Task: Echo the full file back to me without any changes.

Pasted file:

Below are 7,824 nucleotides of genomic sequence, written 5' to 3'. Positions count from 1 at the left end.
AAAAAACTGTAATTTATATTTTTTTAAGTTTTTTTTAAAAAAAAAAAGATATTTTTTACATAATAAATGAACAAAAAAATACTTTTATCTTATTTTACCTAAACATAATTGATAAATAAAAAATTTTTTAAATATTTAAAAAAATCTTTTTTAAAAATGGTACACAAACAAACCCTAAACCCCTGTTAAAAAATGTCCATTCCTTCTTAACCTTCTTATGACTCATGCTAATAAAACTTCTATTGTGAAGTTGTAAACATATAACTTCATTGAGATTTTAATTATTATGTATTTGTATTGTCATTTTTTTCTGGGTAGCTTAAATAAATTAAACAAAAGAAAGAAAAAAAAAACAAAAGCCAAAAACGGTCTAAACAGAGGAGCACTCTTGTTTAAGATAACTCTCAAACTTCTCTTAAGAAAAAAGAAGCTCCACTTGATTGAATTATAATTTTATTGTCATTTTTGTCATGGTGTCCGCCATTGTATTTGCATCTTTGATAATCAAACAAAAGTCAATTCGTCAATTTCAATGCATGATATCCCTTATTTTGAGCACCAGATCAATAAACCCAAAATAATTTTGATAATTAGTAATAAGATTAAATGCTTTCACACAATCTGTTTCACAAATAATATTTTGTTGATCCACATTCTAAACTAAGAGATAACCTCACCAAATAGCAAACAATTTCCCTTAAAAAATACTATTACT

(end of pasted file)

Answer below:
Below are 7,824 nucleotides of genomic sequence, written 5' to 3'. Positions count from 1 at the left end.
AAAAAACTGTAATTTATATTTTTTTAAGTTTTTTTTAAAAAAAAAAAGATATTTTTTACATAATAAATGAACAAAAAAATACTTTTATCTTATTTTACCTAAACATAATTGATAAATAAAAAATTTTTTAAATATTTAAAAAAATCTTTTTTAAAAATGGTACACAAACAAACCCTAAACCCCTGTTAAAAAATGTCCATTCCTTCTTAACCTTCTTATGACTCATGCTAATAAAACTTCTATTGTGAAGTTGTAAACATATAACTTCATTGAGATTTTAATTATTATGTATTTGTATTGTCATTTTTTTCTGGGTAGCTTAAATAAATTAAACAAAAGAAAGAAAAAAAAAACAAAAGCCAAAAACGGTCTAAACAGAGGAGCACTCTTGTTTAAGATAACTCTCAAACTTCTCTTAAGAAAAAAGAAGCTCCACTTGATTGAATTATAATTTTATTGTCATTTTTGTCATGGTGTCCGCCATTGTATTTGCATCTTTGATAATCAAACAAAAGTCAATTCGTCAATTTCAATGCATGATATCCCTTATTTTGAGCACCAGATCAATAAACCCAAAATAATTTTGATAATTAGTAATAAGATTAAATGCTTTCACACAATCTGTTTCACAAATAATATTTTGTTGATCCACATTCTAAACTAAGAGATAACCTCACCAAATAGCAAACAATTTCCCTTAAAAAATACTATTACT